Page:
Carroll Cemetery, John B. Kidd estate

The above linked page is my write up of the Carroll Cemetery which is just off Nellie Jones Road in the Bracey area. This cemetery was part of John B. Kidd’s estate. There are no tombstones there, only field stones that mark the head and feet of the burials. I believe this cemetery dates to before 1830. The land was bought then divided between John B. Kidd’s children in very different acreage amounts. John B. Kidd is listed in the deed books as purchasing land five times. He bought land in two areas. The northern land ran partly along Hall Rd, much of which Miles Hall ended up purchasing from his wife Elizabeth Kidd’s siblings. The land south of Nellie Jones road was labeled on the estate plat as “the lower tract.” I added up all 5 purchases but there are discrepancies in numbers. John B Kidd’s estate shows a total (northern and southern lands) of about 320 more acres than I can account for him purchasing. My guess is that he inherited land in both areas.

I learned several things that interested me while trying to discover who owned the land before John B. Kidd. The first was that Samuel McKinney owned property bordering the John Griffith estate property that John B. Kidd purchased in 1841. Samuel married Elizabeth Newman, the older sister of Martha Newman. This Martha Newman married James B. Jones and they are the ancestors of most of the Jones in the Great Creek area. I thought Samuel and Elizabeth McKinney lived in Brunswick County, so I was surprised to find them living by Great Creek.

I also found it surprising that the chancery case (to divide Arimenta’s estate) said that this land was known as “The Arimenta Glover tract of land.” This land was inherited from her father, John B. Kidd, and Arimenta had been married to Robert Carroll for 18 years. Arimenta’s first marriage was to Granderson Glover, my great…grandfather. (I’m a descendant of his first marriage in Tennessee.) She was only married to Granderson 10 years before he died, yet this was known as the Arimenta Glover land.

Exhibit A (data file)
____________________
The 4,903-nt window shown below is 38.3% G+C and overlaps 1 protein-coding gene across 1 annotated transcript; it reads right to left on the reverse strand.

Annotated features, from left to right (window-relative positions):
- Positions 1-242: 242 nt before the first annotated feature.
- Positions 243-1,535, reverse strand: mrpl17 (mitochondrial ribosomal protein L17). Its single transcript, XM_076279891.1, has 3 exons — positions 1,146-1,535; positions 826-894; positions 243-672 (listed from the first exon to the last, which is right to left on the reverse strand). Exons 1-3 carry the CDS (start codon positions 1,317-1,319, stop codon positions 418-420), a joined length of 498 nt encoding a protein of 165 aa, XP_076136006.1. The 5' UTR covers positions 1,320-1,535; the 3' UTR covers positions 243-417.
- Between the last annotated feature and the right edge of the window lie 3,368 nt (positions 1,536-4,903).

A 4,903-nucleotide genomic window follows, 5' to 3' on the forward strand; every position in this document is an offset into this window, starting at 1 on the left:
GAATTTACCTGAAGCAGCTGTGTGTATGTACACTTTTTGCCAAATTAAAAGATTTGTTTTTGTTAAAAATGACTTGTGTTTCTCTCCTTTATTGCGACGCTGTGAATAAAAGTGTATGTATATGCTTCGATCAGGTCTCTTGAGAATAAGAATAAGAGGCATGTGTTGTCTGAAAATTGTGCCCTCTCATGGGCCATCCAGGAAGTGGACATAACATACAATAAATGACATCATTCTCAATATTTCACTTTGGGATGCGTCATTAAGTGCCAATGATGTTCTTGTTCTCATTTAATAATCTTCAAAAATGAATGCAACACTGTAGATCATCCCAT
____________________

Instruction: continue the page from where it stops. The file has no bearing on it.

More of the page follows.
Bracey-Blackridge area DNA mystery project

I’m working on solving some DNA mysteries that happened between 1864-1875. I’m looking for people who have taken an Ancestry.com DNA test with family tree roots in the Bracey-Blackridge area. All ethnicities. Family surnames will include, but are not limited to: Bennett, Boyd, Gray, Harper, Jones, Mabry, Mayo, Marks, Newman, Pearson, Thomas, Walker, Wright. There are many unknowns, as well as many cousin marriages. I’m helping a descendant of Missouri Jones and George Harper who has taken a DNA test on Ancestry.com. I want to ask each person if they match 1) myself, and/or 2) the descendant of Missouri and George Harper. Missouri’s mother was Jane Bennett Thomas, who was divorced but continued using her married name of Jones. George’s mother was Susan Harper. It appears both Missouri and George were born out of wedlock.

It is important for me to also know who is not related, but has taken a test. For example, I am a Jones descendant, through Alginon Gray. But I do not match Missouri Jones. This chart shows how I would not match Missouri genetically. I do not have any pink. :

There are many Jones and Thomas cousin marriages. So I will need help knowing people’s family lines before 1900. I will try the same approach I did to solve a DNA mystery on Fannie Gray’s husband’s side of the family, from 1918. There were several cousin and step-siblings in that project, as I know will be the case with this project. We will be comparing how people match George & Missouri’s descendants and how they match me. We have several unknown lines:

  1. Missouri’s father: paternal line (aqua on chart above)
  2. Missouri’s father: maternal line (brown on chart above)
  3. African American & Jane’s baby: male paternal line (orange on chart)
  4. African American & Jane’s baby: male maternal line (green on chart)
  5. George Harper’s mother: maternal line
  6. George Harper’s father: paternal line
  7. George Harper’s father: maternal line